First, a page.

The Space Race was on.

  McDonnell Aircraft was a huge part of it.

  America trailed for a while. It is often not understood the first persons to fly in space (Yuri Gagarin in 1961) and perform a spacewalk (Alexi Leonov in 1965) were Russians.

  This country’s first foray into manned orbital flight was Project Mercury. McDonnell built the one-man spacecraft.

  Jones worked on it.

  President Kennedy raised the stakes of the Space Race considerably during a May 25, 1961 speech before Congress.

  “I believe this nation should commit itself to achieving the goal, before this decade is out, of landing a man on the Moon and returning him safely to the Earth,” Kennedy said in a transcript provided by NASA.

  “No single space project in this period will be more impressive to mankind; or more important for the long-range exploration of space and none will be so difficult or expensive to accomplish.”

  Later in his speech, Kennedy further stated, “ … Explorations which are particularly important for one purpose which this nation will never overlook: the survival of the man who first makes this daring flight.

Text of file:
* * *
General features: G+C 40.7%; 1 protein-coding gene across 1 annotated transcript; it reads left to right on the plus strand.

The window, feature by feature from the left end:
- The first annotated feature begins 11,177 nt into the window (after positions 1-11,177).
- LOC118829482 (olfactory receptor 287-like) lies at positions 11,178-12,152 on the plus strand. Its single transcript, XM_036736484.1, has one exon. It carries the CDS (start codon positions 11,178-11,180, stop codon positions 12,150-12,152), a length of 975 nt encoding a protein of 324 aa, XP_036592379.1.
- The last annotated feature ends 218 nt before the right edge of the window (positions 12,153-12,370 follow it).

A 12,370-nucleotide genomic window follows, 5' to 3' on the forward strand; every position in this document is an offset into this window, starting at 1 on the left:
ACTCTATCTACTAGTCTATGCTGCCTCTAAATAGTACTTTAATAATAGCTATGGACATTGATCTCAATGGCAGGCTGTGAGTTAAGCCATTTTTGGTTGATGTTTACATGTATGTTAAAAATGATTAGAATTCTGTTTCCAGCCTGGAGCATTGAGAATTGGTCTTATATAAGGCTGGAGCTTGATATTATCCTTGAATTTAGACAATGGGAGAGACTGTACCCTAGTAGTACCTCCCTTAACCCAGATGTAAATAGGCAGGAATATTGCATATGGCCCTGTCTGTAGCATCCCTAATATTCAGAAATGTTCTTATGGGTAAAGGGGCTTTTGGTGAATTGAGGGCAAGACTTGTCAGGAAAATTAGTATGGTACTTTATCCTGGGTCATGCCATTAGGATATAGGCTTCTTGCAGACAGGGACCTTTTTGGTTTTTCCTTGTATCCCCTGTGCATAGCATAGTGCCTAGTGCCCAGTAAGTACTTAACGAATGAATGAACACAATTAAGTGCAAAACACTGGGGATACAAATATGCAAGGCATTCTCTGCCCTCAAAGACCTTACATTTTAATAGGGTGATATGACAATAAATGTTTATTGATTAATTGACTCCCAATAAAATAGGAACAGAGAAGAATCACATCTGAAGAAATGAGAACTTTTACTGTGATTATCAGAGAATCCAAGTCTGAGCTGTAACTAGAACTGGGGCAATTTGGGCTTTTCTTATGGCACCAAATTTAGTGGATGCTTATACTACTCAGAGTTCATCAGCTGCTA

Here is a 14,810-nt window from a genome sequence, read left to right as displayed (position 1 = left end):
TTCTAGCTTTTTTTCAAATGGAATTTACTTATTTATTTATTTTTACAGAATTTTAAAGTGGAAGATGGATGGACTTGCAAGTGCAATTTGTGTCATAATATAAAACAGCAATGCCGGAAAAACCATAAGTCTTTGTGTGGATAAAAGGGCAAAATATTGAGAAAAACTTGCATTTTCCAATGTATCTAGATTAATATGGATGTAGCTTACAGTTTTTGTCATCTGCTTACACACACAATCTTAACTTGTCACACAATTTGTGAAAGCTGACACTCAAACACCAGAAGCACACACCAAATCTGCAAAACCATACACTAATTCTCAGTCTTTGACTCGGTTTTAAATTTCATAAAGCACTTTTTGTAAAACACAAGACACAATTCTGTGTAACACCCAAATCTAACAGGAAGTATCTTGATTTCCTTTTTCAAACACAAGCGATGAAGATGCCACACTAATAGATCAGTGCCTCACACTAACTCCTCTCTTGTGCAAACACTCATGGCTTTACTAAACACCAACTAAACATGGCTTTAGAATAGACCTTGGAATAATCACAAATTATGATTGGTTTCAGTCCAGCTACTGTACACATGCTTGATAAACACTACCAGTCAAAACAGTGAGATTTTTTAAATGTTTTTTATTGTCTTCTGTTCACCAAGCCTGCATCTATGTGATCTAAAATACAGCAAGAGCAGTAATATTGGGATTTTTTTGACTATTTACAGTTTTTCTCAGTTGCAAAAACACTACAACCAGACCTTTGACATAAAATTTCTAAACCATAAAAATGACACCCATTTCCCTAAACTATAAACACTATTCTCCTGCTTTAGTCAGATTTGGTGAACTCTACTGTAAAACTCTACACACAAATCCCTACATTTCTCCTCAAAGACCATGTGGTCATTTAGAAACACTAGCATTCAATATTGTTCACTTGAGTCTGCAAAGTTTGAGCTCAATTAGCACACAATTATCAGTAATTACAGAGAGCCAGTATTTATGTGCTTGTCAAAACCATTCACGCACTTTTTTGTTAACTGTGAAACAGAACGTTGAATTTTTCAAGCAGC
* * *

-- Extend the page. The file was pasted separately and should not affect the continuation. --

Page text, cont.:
“But in a real sense, it will not be one man going to the Moon – if we make this judgment affirmatively; it will be an entire nation. For all of us must work to put him there.”

  Kennedy’s challenge spurred Project Gemini. McDonnell Aircraft also received the contract to produce the two-man spacecraft.

  Jones worked on Gemini, too, but later reassigned to a classified project in Colorado. Gemini ultimately propelled the U.S. past the Soviets in the Space Race and led to Project Apollo.

  On July 20, 1969, Apollo 11 touched down on the Moon. Two human beings, in the form of American astronauts Neil Armstrong and Edwin Aldrin, walked on the lunar surface.

  Ken and Margaret Jones were at home in St. Louis and, like millions of people worldwide, watched the history happen on live television.

  Ken was asked recently what he was thinking when Armstrong first stepped on the Moon. Ken said he could not recall anything specifically … then paused and was silent for a while.

  His facial expression seemed to reveal satisfaction.

  Apollo 11 splashed down safely in the Pacific Ocean on July 24, 1969, thus fulfilling a national call-to-action by the then-deceased 35th president of the United States.

  But, there were other tragedies along the way.

  February 28, 1966 is a day Jones remembers well. Ken was working at the McDonnell facility at Lambert Field and recalled the weather that morning.

  “It was kind of cloudy and misty and cold,” he said.